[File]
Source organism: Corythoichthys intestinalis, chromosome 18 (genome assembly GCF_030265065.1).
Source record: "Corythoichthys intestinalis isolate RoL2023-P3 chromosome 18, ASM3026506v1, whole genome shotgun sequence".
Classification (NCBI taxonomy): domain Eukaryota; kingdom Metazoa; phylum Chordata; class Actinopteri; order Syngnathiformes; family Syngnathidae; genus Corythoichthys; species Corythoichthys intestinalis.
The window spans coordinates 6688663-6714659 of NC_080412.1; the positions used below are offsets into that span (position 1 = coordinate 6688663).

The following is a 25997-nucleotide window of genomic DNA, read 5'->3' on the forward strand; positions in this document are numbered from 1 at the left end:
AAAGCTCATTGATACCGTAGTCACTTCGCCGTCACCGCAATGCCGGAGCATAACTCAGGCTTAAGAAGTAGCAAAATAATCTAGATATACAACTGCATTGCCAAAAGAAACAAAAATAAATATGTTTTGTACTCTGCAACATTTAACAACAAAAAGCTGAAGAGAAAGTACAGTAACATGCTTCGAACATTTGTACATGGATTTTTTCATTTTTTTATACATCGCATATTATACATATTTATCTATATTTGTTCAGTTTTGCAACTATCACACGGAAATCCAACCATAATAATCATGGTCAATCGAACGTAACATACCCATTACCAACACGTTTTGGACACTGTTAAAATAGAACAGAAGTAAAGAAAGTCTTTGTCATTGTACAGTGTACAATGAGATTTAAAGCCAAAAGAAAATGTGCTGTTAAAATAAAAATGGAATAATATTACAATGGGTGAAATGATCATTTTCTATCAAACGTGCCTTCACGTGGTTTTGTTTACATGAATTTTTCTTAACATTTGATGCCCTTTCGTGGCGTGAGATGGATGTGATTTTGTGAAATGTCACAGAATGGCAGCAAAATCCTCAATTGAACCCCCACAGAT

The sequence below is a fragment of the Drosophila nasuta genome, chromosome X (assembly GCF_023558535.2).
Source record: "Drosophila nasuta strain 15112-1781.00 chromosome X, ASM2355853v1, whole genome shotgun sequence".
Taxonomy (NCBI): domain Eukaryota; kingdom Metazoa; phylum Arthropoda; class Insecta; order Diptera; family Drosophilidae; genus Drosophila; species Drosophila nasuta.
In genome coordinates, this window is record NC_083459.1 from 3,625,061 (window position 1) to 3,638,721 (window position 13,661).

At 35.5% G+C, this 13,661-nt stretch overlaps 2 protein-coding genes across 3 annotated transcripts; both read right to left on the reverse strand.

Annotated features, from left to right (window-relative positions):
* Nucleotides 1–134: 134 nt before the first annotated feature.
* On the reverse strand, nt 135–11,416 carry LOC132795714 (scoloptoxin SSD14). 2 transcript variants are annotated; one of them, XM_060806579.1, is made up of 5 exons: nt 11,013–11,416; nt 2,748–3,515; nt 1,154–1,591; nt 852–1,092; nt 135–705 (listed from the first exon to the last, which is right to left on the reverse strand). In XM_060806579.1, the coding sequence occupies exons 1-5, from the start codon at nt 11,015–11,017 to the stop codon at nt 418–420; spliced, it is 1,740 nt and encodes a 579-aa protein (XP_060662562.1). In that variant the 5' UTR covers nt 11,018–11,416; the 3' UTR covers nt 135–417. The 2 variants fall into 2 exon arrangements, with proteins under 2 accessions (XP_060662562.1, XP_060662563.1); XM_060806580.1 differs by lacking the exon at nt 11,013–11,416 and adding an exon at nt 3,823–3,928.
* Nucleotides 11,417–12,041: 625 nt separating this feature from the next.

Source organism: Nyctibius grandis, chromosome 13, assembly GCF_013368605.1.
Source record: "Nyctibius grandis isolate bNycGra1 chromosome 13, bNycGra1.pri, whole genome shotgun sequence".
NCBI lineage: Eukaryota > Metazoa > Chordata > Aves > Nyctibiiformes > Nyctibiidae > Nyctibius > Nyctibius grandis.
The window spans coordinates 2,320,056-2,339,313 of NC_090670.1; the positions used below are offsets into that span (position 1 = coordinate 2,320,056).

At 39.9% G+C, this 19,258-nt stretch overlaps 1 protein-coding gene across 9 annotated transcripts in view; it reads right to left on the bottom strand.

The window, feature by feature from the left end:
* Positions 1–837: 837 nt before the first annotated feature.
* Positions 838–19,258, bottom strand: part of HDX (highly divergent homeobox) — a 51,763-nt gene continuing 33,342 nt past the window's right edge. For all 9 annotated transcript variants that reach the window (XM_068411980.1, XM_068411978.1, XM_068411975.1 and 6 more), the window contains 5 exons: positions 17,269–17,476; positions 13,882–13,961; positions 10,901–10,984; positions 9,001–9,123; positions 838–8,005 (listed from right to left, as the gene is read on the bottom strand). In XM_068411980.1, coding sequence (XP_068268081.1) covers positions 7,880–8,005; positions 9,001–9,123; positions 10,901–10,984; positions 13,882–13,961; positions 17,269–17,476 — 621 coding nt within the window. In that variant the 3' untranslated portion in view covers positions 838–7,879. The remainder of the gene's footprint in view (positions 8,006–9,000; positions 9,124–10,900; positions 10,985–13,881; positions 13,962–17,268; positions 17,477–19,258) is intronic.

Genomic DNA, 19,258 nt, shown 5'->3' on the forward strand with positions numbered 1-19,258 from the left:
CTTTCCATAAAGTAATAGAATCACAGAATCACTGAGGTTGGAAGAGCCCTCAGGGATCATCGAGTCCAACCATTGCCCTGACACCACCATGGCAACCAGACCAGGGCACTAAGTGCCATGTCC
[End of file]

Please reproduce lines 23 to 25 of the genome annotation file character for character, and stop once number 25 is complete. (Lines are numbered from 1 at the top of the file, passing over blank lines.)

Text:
* Positions 838–19,258, bottom strand: part of HDX (highly divergent homeobox) — a 51,763-nt gene continuing 33,342 nt past the window's right edge. For all 9 annotated transcript variants that reach the window (XM_068411980.1, XM_068411978.1, XM_068411975.1 and 6 more), the window contains 5 exons: positions 17,269–17,476; positions 13,882–13,961; positions 10,901–10,984; positions 9,001–9,123; positions 838–8,005 (listed from right to left, as the gene is read on the bottom strand). In XM_068411980.1, coding sequence (XP_068268081.1) covers positions 7,880–8,005; positions 9,001–9,123; positions 10,901–10,984; positions 13,882–13,961; positions 17,269–17,476 — 621 coding nt within the window. In that variant the 3' untranslated portion in view covers positions 838–7,879. The remainder of the gene's footprint in view (positions 8,006–9,000; positions 9,124–10,900; positions 10,985–13,881; positions 13,962–17,268; positions 17,477–19,258) is intronic.

Genomic DNA, 19,258 nt, shown 5'->3' on the forward strand with positions numbered 1-19,258 from the left:
CTTTCCATAAAGTAATAGAATCACAGAATCACTGAGGTTGGAAGAGCCCTCAGGGATCATCGAGTCCAACCATTGCCCTGACACCACCATGGCAACCAGACCAGGGCACTAAGTGCCATGTCC